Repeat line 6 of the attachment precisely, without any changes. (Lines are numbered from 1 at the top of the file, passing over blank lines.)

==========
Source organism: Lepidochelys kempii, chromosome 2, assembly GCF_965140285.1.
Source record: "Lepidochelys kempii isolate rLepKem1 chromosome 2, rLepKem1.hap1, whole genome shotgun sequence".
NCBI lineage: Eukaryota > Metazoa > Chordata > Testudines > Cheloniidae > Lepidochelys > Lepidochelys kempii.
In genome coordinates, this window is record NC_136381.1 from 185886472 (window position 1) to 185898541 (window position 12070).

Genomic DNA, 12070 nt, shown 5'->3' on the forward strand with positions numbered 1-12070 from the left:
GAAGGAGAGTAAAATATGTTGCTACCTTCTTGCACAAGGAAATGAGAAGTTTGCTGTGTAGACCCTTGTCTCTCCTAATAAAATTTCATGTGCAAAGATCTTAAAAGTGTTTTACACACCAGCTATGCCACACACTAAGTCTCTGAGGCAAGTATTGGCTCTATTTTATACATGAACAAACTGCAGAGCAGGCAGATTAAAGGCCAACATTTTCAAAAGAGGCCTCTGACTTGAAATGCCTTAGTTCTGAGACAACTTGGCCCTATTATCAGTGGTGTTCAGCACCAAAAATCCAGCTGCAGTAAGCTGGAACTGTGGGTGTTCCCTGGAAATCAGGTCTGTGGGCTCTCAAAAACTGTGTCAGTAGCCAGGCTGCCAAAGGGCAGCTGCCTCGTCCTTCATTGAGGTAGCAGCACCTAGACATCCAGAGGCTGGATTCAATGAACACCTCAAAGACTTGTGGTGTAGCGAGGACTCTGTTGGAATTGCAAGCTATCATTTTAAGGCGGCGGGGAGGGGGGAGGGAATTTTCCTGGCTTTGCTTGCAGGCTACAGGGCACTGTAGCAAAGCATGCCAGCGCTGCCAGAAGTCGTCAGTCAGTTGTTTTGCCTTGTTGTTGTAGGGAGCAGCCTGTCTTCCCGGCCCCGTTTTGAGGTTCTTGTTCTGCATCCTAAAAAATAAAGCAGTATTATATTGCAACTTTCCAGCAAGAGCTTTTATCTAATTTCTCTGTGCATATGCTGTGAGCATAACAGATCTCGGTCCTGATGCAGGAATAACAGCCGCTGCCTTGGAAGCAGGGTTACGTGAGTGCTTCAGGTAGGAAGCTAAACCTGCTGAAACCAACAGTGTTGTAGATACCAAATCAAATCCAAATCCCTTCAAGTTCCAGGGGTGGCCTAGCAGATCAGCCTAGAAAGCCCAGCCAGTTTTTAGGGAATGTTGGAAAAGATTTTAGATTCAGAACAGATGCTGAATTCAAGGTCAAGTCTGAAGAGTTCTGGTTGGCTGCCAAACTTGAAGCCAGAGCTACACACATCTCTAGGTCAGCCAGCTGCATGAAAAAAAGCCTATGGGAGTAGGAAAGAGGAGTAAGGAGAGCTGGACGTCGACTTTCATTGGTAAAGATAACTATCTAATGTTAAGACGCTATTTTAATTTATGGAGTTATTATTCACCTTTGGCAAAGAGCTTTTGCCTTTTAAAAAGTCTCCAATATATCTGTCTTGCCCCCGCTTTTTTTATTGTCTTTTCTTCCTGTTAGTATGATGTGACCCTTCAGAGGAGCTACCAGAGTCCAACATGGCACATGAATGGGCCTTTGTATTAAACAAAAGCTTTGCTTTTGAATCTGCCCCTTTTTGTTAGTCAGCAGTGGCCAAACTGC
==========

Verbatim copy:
GAAGGAGAGTAAAATATGTTGCTACCTTCTTGCACAAGGAAATGAGAAGTTTGCTGTGTAGACCCTTGTCTCTCCTAATAAAATTTCATGTGCAAAGATCTTAAAAGTGTTTTACACACCAGCTATGCCACACACTAAGTCTCTGAGGCAAGTATTGGCTCTATTTTATACATGAACAAACTGCAGAGCAGGCAGATTAAAGGCCAACATTTTCAAAAGAGGCCTCTGACTTGAAATGCCTTAGTTCTGAGACAACTTGGCCCTATTATCAGTGGTGTTCAGCACCAAAAATCCAGCTGCAGTAAGCTGGAACTGTGGGTGTTCCCTGGAAATCAGGTCTGTGGGCTCTCAAAAACTGTGTCAGTAGCCAGGCTGCCAAAGGGCAGCTGCCTCGTCCTTCATTGAGGTAGCAGCACCTAGACATCCAGAGGCTGGATTCAATGAACACCTCAAAGACTTGTGGTGTAGCGAGGACTCTGTTGGAATTGCAAGCTATCATTTTAAGGCGGCGGGGAGGGGGGAGGGAATTTTCCTGGCTTTGCTTGCAGGCTACAGGGCACTGTAGCAAAGCATGCCAGCGCTGCCAGAAGTCGTCAGTCAGTTGTTTTGCCTTGTTGTTGTAGGGAGCAGCCTGTCTTCCCGGCCCCGTTTTGAGGTTCTTGTTCTGCATCCTAAAAAATAAAGCAGTATTATATTGCAACTTTCCAGCAAGAGCTTTTATCTAATTTCTCTGTGCATATGCTGTGAGCATAACAGATCTCGGTCCTGATGCAGGAATAACAGCCGCTGCCTTGGAAGCAGGGTTACGTGAGTGCTTCAGGTAGGAAGCTAAACCTGCTGAAACCAACAGTGTTGTAGATACCAAATCAAATCCAAATCCCTTCAAGTTCCAGGGGTGGCCTAGCAGATCAGCCTAGAAAGCCCAGCCAGTTTTTAGGGAATGTTGGAAAAGATTTTAGATTCAGAACAGATGCTGAATTCAAGGTCAAGTCTGAAGAGTTCTGGTTGGCTGCCAAACTTGAAGCCAGAGCTACACACATCTCTAGGTCAGCCAGCTGCATGAAAAAAAGCCTATGGGAGTAGGAAAGAGGAGTAAGGAGAGCTGGACGTCGACTTTCATTGGTAAAGATAACTATCTAATGTTAAGACGCTATTTTAATTTATGGAGTTATTATTCACCTTTGGCAAAGAGCTTTTGCCTTTTAAAAAGTCTCCAATATATCTGTCTTGCCCCCGCTTTTTTTATTGTCTTTTCTTCCTGTTAGTATGATGTGACCCTTCAGAGGAGCTACCAGAGTCCAACATGGCACATGAATGGGCCTTTGTATTAAACAAAAGCTTTGCTTTTGAATCTGCCCCTTTTTGTTAGTCAGCAGTGGCCAAACTGC